How to move beyond hate to the good things God has waiting for you 

11:11 Album city of love shakila

Teach hate how to love again, 

11:11 Album City of love 
Shakila

 

Have you ever hated anyone? Do you hate someone right now?

 

Single Christians are subject to the same emotions as everyone else, but if we don't guard our thought life carefully, we can easily slip into patterns that are unhealthy.

 

Ironically, some people who take meticulous care of their body may allow their mind to become polluted with all sorts of poisons.

 

When someone wrongs us, we can find ourselves despising them. We may even go so far as to plot some sort of revenge against them. It's hard to let it go.

 

Hate is a corrosive feeling

 

Victims of rape, physical abuse, and emotional abuse may detest their tormentor. Yet this corrosive feeling lengthens the crime against us. It takes what happened in a moment of time, sometimes years earlier, and repeats it again and again. That's why professional counseling is so crucial after a severe emotional trauma.

 

 

 

But what about everyday offenses? What about snubs, criticism, sarcasm, and all the other petty cruelties we've all endured? Is malice toward offenders ever justified?

 

I'd like to be able to tell you to "turn the other cheek," as Jesus advised, but the truth is that that's easier said than done. None of us wants to turn into a doormat or a masochist. Healthy self-respect demands that we stand up for ourselves and draw the line when it comes to abuse. But when we are picked on, why should we avoid the trap of despising the person who did it?

 

The high cost of loathing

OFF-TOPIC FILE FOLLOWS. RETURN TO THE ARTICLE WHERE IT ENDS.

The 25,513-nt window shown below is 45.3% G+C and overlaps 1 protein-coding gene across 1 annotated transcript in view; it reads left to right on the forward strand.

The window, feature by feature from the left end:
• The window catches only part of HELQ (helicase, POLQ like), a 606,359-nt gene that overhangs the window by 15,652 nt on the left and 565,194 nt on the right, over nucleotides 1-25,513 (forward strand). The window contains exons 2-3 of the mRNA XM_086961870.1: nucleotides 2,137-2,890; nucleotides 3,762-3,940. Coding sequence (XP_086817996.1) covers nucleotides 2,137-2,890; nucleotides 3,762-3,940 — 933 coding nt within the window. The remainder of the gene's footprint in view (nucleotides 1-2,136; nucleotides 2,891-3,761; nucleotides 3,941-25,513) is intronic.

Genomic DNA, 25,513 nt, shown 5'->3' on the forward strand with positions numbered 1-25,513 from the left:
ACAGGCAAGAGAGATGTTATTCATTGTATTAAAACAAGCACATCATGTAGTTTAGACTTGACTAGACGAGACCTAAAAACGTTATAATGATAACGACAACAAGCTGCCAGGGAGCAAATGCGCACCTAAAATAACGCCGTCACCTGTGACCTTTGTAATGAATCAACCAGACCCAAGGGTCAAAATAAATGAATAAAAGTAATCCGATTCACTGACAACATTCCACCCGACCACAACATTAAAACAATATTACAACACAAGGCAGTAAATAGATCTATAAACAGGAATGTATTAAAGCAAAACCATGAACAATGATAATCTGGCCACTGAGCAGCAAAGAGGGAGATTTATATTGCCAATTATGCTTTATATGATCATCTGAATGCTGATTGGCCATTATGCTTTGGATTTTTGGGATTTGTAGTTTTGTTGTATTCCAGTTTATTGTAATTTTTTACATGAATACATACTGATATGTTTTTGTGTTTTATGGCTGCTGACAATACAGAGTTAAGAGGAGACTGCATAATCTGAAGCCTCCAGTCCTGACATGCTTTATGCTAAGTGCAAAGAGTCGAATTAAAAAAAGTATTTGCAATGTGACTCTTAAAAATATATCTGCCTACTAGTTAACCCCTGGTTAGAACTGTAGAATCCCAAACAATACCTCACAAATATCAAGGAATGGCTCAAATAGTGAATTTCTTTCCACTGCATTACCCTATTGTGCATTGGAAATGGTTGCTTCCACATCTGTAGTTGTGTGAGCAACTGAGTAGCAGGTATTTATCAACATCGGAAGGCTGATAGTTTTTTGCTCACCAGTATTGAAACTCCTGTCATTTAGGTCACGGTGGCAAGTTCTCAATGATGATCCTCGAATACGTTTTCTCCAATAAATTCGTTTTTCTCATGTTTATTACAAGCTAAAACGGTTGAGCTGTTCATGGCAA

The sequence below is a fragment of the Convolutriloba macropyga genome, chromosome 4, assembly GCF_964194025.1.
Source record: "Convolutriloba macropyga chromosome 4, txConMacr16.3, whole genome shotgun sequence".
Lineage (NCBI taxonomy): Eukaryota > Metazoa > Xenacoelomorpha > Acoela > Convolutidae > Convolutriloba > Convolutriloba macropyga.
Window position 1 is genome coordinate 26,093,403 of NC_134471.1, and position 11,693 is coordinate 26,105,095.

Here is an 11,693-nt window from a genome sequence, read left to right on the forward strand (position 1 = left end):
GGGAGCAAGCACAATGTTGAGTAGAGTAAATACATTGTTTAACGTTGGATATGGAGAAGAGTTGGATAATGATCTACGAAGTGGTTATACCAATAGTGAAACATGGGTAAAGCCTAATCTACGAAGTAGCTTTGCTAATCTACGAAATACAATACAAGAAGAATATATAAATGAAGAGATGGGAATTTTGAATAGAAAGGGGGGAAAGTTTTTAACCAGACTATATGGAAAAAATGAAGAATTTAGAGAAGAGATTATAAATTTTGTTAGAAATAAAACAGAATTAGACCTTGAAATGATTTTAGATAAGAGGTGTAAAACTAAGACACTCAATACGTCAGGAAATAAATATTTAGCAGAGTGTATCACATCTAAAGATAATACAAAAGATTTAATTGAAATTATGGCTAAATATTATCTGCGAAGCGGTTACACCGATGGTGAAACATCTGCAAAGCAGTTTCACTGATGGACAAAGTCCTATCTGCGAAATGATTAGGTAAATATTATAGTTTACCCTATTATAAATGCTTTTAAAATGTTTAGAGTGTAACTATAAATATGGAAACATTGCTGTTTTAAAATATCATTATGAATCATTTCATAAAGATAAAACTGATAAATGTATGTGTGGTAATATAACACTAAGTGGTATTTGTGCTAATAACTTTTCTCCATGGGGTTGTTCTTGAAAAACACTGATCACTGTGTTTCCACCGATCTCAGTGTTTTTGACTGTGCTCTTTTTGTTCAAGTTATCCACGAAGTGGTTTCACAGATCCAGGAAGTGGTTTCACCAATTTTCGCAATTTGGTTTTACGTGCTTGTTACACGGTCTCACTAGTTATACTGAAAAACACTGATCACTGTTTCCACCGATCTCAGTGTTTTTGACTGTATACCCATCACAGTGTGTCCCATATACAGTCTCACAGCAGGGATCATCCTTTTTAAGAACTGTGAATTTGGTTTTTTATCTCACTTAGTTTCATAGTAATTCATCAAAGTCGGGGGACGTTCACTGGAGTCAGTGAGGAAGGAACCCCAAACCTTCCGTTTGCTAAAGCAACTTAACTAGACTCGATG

Well, first, hate is one of those negative emotions that rarely does any good. More often, it festers in us, causing us to obsess over the matter. It wastes your time, energy, and talent. It dominates your thought life, stealing your focus away from improving yourself. And every second that you indulge in loathing another person is a step backwards in your pursuit of happiness. Instead of advancing you toward your goals, this intense emotion puts you on a destructive detour.

 

Second, it can make you sick. It can crank up your production of stomach acid, adrenaline, and other substances that can take a toll on your health. It can give you headaches, tension, and high blood pressure. Where your body is concerned, this feeling is too expensive.

 

Third, hate denies that God is just. God doesn't miss anything. You can be sure he saw the cruel act the other person did to you. God will make things right, and if you turn your pain over to him, he will reward your trust in ways you can't imagine. Sin has consequences, and although God is forgiving, he is also just. Let him handle it.

 

How do you turn your hate over to God?

 

The tough question is, how do we turn this kind of hurt over to God? How do we get it out of our head? Jesus instructed us to forgive an offender "seventy times" (Mt 18:22). It's easier to forgive when we hand the matter over to God.

 

We grow in Christian maturity when we understand that one of the smartest ways of dealing with offenses is to move on. We can't afford to get bogged down and lose time. Get counseling if you need it, but make up your mind that your life is too valuable to waste it on hating someone. 

 

What's this?

If you want to steer your life forward, you've got to 

take your eyes off the rear-view mirror.

 

You want a happy, peaceful, joy-filled life and you know that this emotional poison is an obstacle to that. It simply costs too much. It's the domain of petty, little people. You're bigger than that, smarter than that, and a better Christian than that. You have God's full help to move beyond this destructive feeling, so accept that help and move ahead.

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